As of 2020, approximately 40 million adults, or 18.1% percent of the adult population, in the United States suffer from anxiety disorders, making them the country’s most common mental health condition.
Nonetheless, only 36.9% of this population receive treatment . Traditionally, interventions such as pharmaceuticals, meditation and biofeedback have been used to treat anxiety disorders. However, recently, music has emerged as a powerful tool for controlling negative affective states, including stress and anxiety, due to its portability, accessibility, and unique ability to modulate mood . As a new potential therapy, there is still much to be explored in the realm of music-centered anxiety research. In particular, the majority of research appears to bias towards either self-reported data or physiological measurement, and rarely assesses these measures together. To address this deficiency, we designed our study using two methods of data collection: self-reported survey data and participants’ heart rate (HR) and electrodermal activity (EDA). We sought to investigate whether we could more effectively shift users’ affective state from anxious and stimulated to calm and relaxed by modulating musical parameters, including, tempo, rhythm, and instrumentation, of a provided music piece , .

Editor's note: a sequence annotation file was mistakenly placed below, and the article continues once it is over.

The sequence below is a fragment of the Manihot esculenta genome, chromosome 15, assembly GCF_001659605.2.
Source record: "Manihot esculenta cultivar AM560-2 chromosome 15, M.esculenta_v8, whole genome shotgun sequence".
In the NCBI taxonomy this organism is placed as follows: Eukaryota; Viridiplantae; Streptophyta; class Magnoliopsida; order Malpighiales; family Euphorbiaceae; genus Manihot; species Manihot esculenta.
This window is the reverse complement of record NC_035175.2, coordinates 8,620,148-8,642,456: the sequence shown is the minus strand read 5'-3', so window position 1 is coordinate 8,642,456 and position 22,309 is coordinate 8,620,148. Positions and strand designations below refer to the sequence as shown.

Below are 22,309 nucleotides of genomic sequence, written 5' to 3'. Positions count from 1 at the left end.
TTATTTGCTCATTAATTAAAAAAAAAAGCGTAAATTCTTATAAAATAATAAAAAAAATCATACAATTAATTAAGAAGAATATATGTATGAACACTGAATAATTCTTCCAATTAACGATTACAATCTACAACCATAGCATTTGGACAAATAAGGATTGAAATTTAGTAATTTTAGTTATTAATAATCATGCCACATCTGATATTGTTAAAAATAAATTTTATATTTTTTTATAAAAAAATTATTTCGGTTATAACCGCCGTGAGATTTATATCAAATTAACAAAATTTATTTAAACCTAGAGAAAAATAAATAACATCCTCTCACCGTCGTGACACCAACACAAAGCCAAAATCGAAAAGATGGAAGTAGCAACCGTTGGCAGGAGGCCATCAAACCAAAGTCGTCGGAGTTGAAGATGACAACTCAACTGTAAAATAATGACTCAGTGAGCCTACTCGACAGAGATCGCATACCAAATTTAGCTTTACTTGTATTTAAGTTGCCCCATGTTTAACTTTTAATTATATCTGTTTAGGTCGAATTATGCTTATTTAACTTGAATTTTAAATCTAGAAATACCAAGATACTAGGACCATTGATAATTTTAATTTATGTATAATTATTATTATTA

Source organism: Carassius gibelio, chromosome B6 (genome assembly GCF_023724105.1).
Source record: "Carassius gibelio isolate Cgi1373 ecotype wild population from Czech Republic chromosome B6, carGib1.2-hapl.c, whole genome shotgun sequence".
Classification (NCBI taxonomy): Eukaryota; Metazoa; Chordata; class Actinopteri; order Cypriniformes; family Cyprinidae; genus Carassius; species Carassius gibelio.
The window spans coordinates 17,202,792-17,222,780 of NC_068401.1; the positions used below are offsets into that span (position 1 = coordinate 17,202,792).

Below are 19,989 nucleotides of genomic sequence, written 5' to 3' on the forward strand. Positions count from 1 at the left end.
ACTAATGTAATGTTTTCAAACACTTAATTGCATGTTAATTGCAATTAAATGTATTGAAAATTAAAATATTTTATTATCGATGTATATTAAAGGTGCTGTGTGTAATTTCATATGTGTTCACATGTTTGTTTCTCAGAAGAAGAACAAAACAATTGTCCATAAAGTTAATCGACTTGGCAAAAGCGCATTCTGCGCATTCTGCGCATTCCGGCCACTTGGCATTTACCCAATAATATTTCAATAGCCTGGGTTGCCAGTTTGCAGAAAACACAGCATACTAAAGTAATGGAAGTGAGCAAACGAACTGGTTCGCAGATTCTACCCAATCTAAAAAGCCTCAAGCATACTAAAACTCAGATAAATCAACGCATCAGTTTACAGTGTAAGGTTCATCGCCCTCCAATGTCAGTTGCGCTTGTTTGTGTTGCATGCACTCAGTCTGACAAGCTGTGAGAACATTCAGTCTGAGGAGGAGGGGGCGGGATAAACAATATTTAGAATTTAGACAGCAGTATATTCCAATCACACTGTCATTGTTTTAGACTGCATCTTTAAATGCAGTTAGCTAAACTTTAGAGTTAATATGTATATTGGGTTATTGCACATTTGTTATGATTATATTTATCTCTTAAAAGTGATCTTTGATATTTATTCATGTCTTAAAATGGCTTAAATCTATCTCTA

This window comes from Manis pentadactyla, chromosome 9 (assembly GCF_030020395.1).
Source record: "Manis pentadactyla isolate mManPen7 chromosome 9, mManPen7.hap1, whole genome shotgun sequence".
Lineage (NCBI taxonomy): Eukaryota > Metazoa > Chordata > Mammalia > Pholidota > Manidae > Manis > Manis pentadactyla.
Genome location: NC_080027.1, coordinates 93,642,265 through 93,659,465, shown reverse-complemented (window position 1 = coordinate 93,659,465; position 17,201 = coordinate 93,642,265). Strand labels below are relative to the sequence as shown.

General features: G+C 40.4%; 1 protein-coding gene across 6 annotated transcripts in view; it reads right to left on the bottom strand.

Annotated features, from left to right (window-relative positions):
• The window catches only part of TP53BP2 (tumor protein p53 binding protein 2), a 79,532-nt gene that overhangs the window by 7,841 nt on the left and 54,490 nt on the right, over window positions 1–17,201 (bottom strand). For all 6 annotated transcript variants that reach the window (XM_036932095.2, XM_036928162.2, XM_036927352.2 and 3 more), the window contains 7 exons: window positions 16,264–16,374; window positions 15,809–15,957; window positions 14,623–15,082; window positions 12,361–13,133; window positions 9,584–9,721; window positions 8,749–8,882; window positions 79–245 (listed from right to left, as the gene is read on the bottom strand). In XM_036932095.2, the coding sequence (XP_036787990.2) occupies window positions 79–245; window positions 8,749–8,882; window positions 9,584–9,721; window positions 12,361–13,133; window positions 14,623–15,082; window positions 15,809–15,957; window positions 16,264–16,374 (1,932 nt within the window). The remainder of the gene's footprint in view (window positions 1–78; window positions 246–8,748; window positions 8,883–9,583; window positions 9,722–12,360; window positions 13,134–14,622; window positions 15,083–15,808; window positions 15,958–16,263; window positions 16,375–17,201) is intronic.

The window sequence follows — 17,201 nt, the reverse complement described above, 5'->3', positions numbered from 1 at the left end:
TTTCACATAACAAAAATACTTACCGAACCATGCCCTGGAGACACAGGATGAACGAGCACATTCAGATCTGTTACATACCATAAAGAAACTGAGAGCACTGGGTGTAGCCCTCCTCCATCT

In order to do so, we created an interactive musical interface, populated with fourteen 30-45 second long musical pieces specifically written for this experiment. Each musical fragment led into the next due to gradual changes in tempo, rhythm, and instrumentation. Following a stress-inducing task, we recorded HR and EDA, while participants in the intervention group were asked to navigate through the interface and participants in the control group were asked to remain seated, quiet and still. Physiological data was supported with periodic self-reported questionnaires pertaining to stress and anxiety.
Despite the fact that participants' pre-study stress was reportedly higher in the control group, there was no significant difference in reported stress between both groups after the stressor task. At the end of the experiment, participants in the intervention group reported significantly less stress than participants in the control group. Physiological results were promising as well, though not as clear-cut, and must be considered alongside a discussion of our experimental design.